Do you feel pressured to stay on top of trends? This is my job and motoring is my topic so I don’t feel this as pressure. I can’t be an expert in every automotive field of course but I’d like to think I’m probably ahead of the curve when it comes to measurable signs of quality (and what the rogues get up to) in the motor industry. If you’re interested in a subject you pick up on trends as you go – it’d be odd not to.
What have been your favourite PR and affiliate campaigns that you have worked on? And why?
Undoubtedly this is our tyre safety campaign that we organised during Tyre Safety Month last October. Too few females know enough about tyre care so we organise free tyre safety checks across the UK, working with garages we can trust and which sign the FOXY Promise to ‘never sell women anything they don’t need.’ We won the 2016 Tyresafe charity ‘Online and Social Media’ Award for our work here and we partner with tyre businesses that share our vision for improved fast fit services here.
What advice would you give to PRs who would like to work with you? Please understand our not for profit motives and try to add value for our female readers. We need content with female appeal and we only work with businesses that meet our high standards. Speaking personally, I am always wary of surveys quoting high percentages (from undeclared low samples) intended to advance a particular perspective. And we’re unlikely to carry anything that either makes fun of, or is unfairly critical of, women drivers.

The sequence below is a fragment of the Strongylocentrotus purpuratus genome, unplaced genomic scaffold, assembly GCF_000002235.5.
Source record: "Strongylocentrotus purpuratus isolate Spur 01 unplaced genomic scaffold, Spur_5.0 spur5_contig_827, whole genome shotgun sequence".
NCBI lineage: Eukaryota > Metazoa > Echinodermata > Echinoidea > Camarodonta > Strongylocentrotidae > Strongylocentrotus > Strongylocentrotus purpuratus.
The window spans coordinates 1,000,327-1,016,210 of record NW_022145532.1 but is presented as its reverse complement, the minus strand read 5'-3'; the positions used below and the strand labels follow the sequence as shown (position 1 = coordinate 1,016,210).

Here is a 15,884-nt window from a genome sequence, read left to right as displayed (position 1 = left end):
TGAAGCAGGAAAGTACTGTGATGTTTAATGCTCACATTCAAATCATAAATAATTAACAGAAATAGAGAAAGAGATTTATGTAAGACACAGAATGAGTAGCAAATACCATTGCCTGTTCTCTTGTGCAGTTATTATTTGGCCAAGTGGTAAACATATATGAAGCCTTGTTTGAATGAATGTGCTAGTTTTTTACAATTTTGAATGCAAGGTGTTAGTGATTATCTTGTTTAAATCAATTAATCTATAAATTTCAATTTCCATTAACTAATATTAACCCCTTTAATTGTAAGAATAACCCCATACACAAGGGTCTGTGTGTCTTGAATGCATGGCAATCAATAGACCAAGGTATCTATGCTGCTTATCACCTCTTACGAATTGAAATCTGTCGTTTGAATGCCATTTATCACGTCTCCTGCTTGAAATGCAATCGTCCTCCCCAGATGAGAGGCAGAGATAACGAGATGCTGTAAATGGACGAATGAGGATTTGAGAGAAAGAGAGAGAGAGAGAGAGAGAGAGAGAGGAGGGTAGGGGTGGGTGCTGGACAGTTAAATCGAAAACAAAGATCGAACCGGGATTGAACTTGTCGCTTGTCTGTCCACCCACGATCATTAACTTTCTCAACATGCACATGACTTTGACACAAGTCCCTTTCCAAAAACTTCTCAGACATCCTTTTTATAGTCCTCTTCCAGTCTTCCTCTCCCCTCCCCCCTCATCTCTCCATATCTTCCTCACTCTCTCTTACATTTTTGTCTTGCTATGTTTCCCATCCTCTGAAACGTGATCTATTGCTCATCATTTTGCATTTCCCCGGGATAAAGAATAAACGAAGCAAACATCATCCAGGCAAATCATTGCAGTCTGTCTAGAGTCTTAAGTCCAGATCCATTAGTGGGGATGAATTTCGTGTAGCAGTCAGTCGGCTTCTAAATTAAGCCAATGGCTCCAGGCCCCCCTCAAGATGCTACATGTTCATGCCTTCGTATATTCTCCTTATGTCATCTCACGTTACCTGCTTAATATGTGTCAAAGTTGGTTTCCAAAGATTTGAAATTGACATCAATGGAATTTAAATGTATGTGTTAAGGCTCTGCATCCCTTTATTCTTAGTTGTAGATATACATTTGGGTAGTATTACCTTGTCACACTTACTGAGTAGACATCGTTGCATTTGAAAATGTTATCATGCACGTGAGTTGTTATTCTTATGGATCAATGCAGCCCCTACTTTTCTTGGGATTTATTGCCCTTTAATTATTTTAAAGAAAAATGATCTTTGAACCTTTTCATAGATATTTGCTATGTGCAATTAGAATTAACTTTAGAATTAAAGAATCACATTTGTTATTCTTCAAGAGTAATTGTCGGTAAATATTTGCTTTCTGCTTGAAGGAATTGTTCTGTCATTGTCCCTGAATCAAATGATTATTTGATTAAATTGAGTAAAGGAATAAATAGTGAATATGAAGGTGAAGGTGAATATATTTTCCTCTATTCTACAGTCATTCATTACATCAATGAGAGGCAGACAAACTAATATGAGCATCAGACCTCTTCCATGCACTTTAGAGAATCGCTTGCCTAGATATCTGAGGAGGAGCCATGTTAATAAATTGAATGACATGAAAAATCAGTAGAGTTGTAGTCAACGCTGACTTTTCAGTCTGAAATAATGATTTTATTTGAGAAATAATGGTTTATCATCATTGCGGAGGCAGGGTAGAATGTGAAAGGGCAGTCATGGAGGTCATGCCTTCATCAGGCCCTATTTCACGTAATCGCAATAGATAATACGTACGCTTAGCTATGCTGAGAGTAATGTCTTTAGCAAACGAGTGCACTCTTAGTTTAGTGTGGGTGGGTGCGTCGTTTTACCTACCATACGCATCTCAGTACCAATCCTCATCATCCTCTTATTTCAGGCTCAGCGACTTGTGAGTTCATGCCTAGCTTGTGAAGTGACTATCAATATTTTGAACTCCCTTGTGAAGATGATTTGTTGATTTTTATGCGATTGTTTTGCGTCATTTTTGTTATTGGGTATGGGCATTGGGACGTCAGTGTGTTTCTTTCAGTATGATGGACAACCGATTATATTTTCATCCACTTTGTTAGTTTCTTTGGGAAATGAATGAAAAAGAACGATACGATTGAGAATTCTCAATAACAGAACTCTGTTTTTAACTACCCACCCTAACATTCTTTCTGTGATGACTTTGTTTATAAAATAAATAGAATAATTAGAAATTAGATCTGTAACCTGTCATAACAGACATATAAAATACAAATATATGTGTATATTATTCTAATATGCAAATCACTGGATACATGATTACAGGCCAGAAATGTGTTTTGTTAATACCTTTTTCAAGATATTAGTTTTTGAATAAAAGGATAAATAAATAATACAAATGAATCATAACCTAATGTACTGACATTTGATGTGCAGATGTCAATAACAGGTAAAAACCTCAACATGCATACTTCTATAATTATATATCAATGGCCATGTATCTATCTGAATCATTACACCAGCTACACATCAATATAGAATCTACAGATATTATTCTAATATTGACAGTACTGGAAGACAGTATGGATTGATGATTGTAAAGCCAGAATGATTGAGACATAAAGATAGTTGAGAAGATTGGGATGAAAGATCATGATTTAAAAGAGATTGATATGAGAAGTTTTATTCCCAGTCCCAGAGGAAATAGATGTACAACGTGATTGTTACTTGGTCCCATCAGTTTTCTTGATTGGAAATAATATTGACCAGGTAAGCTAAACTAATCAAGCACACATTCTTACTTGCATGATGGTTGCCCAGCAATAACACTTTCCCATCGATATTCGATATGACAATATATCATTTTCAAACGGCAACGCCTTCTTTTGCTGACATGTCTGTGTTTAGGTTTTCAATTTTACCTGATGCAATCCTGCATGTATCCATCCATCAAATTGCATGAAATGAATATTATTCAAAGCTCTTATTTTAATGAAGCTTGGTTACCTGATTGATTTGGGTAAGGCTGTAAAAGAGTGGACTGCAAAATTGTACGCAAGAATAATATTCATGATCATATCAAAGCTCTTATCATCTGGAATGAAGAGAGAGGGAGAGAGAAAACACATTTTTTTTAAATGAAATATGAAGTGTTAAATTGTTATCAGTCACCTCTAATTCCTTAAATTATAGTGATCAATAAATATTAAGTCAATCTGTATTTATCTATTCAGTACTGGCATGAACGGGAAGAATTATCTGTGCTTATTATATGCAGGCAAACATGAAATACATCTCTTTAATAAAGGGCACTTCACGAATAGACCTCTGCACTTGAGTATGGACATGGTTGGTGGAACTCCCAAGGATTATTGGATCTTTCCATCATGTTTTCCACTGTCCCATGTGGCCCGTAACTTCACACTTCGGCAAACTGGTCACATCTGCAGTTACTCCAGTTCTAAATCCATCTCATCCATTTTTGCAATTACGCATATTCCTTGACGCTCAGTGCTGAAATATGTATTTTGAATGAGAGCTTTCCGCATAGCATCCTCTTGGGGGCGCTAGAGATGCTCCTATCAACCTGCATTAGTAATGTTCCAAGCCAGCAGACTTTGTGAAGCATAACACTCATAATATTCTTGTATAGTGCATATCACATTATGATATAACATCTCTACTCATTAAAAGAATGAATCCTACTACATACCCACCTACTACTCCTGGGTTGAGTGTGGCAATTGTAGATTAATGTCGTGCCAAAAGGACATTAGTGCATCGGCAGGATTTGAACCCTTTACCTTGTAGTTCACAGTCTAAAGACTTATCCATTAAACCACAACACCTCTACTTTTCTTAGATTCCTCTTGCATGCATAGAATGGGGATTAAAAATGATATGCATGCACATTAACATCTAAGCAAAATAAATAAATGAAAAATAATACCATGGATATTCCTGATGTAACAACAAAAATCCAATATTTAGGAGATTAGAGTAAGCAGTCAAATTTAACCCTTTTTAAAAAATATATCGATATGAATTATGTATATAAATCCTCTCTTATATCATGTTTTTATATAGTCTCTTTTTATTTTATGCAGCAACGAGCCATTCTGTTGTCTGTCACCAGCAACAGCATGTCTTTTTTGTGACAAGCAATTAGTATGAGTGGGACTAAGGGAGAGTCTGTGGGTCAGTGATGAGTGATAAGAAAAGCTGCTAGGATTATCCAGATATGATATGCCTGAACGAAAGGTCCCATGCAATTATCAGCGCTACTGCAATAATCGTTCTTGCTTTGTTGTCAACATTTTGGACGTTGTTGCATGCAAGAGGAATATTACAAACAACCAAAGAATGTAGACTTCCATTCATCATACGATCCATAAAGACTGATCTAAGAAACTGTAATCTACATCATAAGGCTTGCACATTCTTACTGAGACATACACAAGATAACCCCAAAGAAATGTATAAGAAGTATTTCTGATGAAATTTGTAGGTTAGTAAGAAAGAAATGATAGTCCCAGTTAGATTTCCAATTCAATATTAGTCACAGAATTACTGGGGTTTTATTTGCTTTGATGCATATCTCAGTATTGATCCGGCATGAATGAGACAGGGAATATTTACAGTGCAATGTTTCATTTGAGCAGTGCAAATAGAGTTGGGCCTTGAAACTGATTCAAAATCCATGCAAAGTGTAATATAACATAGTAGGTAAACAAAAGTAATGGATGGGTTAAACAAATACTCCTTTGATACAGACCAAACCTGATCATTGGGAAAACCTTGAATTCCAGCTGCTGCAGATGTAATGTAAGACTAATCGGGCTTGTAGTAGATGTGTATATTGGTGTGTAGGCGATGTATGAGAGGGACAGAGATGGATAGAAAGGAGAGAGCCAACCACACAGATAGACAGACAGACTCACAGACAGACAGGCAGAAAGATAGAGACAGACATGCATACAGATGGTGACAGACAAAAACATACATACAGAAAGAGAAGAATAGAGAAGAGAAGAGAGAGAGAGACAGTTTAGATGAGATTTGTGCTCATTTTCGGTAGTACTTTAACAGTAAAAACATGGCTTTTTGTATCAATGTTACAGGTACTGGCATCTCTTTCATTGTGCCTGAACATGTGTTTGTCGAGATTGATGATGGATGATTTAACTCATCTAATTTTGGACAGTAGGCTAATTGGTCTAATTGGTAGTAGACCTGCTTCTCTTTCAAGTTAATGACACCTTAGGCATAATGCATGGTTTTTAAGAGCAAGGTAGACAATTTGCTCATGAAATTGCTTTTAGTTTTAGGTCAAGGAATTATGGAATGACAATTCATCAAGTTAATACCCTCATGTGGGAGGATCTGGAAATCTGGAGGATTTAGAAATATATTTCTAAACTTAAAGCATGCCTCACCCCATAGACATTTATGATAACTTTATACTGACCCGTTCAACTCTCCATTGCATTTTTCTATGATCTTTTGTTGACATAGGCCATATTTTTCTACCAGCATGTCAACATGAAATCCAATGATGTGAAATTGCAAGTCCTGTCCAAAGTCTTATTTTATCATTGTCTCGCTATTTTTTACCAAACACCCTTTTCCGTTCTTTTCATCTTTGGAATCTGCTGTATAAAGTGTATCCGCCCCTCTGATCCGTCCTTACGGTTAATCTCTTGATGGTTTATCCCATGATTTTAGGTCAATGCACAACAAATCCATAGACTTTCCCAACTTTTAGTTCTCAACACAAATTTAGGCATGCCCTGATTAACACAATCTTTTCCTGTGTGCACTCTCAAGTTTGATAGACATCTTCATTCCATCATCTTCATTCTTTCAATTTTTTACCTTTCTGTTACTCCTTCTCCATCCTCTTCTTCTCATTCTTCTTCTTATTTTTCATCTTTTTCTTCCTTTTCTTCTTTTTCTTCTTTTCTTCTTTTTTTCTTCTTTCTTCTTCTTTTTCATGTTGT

Will you be working on any exciting projects this year? Yes, we’re excited about a new Register of Female Friendly Driving instructors that meet our standards for women. We’re keen to promote a range of driver training options to women, regardless of age. We talk to so many who suffer confidence issues – many are frightened of driving at night or on motorways and we want to help them overcome this helped by Instructors who understand these concerns. We’d also like to encourage more women to become Driving Instructors in future (there are too few as yet), so you can expect to read more about this in future FOXY Lady blog postings.